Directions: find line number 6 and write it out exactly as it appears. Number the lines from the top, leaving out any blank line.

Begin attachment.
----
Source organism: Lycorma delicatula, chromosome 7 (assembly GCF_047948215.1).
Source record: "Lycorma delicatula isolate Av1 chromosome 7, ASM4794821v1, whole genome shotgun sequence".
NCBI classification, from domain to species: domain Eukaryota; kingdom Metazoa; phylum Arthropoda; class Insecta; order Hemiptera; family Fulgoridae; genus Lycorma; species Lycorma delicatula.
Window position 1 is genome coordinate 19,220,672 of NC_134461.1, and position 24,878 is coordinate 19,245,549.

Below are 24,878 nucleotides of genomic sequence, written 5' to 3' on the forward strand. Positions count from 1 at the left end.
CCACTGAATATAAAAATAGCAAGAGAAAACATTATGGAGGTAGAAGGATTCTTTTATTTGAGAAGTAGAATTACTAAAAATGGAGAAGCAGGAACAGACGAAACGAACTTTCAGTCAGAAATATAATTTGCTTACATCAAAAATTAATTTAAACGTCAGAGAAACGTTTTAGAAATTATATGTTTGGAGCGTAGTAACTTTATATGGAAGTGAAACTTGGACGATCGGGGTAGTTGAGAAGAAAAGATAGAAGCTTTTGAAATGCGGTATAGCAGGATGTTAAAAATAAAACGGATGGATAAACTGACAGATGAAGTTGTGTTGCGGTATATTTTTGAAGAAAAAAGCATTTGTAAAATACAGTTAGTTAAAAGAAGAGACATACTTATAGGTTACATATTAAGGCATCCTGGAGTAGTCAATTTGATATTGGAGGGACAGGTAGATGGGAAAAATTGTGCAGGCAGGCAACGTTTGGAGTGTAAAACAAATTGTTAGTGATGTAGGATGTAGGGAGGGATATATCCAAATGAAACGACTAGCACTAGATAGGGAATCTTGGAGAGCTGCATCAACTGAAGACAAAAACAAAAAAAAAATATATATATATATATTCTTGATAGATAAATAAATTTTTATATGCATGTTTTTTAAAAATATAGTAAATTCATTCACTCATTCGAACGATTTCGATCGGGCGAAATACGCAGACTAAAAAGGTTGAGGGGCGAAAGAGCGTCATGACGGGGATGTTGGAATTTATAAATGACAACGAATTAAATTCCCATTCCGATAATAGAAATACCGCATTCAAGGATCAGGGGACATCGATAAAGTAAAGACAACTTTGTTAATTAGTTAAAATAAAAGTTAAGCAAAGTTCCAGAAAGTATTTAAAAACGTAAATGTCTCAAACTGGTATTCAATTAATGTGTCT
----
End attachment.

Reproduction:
CCACTGAATATAAAAATAGCAAGAGAAAACATTATGGAGGTAGAAGGATTCTTTTATTTGAGAAGTAGAATTACTAAAAATGGAGAAGCAGGAACAGACGAAACGAACTTTCAGTCAGAAATATAATTTGCTTACATCAAAAATTAATTTAAACGTCAGAGAAACGTTTTAGAAATTATATGTTTGGAGCGTAGTAACTTTATATGGAAGTGAAACTTGGACGATCGGGGTAGTTGAGAAGAAAAGATAGAAGCTTTTGAAATGCGGTATAGCAGGATGTTAAAAATAAAACGGATGGATAAACTGACAGATGAAGTTGTGTTGCGGTATATTTTTGAAGAAAAAAGCATTTGTAAAATACAGTTAGTTAAAAGAAGAGACATACTTATAGGTTACATATTAAGGCATCCTGGAGTAGTCAATTTGATATTGGAGGGACAGGTAGATGGGAAAAATTGTGCAGGCAGGCAACGTTTGGAGTGTAAAACAAATTGTTAGTGATGTAGGATGTAGGGAGGGATATATCCAAATGAAACGACTAGCACTAGATAGGGAATCTTGGAGAGCTGCATCAACTGAAGACAAAAACAAAAAAAAAATATATATATATATATTCTTGATAGATAAATAAATTTTTATATGCATGTTTTTTAAAAATATAGTAAATTCATTCACTCATTCGAACGATTTCGATCGGGCGAAATACGCAGACTAAAAAGGTTGAGGGGCGAAAGAGCGTCATGACGGGGATGTTGGAATTTATAAATGACAACGAATTAAATTCCCATTCCGATAATAGAAATACCGCATTCAAGGATCAGGGGACATCGATAAAGTAAAGACAACTTTGTTAATTAGTTAAAATAAAAGTTAAGCAAAGTTCCAGAAAGTATTTAAAAACGTAAATGTCTCAAACTGGTATTCAATTAATGTGTCT